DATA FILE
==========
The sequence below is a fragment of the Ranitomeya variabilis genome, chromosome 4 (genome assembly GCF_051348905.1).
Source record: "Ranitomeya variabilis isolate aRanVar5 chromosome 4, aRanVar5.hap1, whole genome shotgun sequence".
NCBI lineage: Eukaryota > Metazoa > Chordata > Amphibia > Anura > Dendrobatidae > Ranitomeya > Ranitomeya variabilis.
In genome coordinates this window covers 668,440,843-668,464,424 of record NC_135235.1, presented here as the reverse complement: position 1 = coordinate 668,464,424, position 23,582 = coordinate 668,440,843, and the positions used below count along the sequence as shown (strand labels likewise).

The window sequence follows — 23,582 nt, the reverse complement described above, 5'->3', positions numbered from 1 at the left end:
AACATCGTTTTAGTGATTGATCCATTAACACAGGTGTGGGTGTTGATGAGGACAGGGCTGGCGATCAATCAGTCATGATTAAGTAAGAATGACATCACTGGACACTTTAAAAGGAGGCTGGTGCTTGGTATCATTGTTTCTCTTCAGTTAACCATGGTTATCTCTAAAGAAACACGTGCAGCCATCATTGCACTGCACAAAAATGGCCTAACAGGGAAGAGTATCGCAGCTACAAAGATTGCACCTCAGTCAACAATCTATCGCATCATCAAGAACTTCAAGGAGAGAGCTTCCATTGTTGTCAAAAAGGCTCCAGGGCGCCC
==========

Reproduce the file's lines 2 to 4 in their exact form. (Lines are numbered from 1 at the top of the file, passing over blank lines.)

Source record: "Ranitomeya variabilis isolate aRanVar5 chromosome 4, aRanVar5.hap1, whole genome shotgun sequence".
NCBI lineage: Eukaryota > Metazoa > Chordata > Amphibia > Anura > Dendrobatidae > Ranitomeya > Ranitomeya variabilis.
In genome coordinates this window covers 668,440,843-668,464,424 of record NC_135235.1, presented here as the reverse complement: position 1 = coordinate 668,464,424, position 23,582 = coordinate 668,440,843, and the positions used below count along the sequence as shown (strand labels likewise).